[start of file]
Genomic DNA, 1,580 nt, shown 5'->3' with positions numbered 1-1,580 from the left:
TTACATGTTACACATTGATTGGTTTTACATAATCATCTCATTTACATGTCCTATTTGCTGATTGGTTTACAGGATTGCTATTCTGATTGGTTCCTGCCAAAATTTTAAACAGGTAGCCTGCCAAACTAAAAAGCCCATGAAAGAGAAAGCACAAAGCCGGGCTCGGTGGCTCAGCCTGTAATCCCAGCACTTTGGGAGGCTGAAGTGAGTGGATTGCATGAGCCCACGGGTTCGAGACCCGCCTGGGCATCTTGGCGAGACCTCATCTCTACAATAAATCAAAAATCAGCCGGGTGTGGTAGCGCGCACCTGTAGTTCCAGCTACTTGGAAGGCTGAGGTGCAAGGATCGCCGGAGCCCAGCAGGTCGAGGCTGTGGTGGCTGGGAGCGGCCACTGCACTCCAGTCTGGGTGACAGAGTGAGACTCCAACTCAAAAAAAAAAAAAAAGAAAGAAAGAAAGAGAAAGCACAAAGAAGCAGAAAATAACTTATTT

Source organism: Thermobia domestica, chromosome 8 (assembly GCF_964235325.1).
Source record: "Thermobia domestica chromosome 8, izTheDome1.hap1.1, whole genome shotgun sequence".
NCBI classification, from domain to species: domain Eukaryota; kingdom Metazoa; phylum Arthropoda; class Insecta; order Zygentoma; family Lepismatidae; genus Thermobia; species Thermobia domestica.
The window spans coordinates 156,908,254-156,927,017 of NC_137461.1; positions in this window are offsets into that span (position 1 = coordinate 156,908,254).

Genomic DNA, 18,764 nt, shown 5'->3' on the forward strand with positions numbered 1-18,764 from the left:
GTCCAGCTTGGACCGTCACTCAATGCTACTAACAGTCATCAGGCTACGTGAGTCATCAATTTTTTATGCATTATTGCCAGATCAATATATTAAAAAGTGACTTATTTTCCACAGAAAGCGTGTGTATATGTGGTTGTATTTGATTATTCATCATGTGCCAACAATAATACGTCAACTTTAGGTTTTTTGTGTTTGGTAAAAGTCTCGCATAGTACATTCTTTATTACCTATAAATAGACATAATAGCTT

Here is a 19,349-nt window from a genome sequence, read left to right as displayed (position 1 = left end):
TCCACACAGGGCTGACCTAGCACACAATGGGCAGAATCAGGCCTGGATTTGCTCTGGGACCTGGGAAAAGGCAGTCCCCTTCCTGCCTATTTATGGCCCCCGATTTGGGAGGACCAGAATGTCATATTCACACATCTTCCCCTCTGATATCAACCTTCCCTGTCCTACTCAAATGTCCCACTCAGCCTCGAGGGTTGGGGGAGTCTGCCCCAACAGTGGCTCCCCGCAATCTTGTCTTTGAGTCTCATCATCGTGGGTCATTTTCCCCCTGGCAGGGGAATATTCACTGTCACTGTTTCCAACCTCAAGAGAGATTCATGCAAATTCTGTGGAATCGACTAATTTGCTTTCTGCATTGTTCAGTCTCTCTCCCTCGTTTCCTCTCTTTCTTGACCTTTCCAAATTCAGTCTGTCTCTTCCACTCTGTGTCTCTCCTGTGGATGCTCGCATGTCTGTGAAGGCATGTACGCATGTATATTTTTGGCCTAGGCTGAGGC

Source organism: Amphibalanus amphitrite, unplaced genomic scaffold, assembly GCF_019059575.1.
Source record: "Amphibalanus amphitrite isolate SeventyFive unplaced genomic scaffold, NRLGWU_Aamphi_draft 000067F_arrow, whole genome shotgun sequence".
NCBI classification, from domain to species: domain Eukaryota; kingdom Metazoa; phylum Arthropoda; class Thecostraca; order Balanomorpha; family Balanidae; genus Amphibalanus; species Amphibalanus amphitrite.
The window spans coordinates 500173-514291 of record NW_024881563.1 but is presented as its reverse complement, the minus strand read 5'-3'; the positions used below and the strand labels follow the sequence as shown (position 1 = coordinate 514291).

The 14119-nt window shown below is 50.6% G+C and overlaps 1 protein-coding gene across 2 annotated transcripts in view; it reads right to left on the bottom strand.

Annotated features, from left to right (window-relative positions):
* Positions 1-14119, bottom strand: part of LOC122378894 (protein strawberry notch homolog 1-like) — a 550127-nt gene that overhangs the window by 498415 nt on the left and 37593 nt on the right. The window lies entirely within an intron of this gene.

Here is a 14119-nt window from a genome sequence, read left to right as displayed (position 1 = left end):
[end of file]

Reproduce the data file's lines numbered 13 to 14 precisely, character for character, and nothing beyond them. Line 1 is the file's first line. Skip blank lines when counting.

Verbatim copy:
NCBI classification, from domain to species: domain Eukaryota; kingdom Metazoa; phylum Arthropoda; class Thecostraca; order Balanomorpha; family Balanidae; genus Amphibalanus; species Amphibalanus amphitrite.
The window spans coordinates 500173-514291 of record NW_024881563.1 but is presented as its reverse complement, the minus strand read 5'-3'; the positions used below and the strand labels follow the sequence as shown (position 1 = coordinate 514291).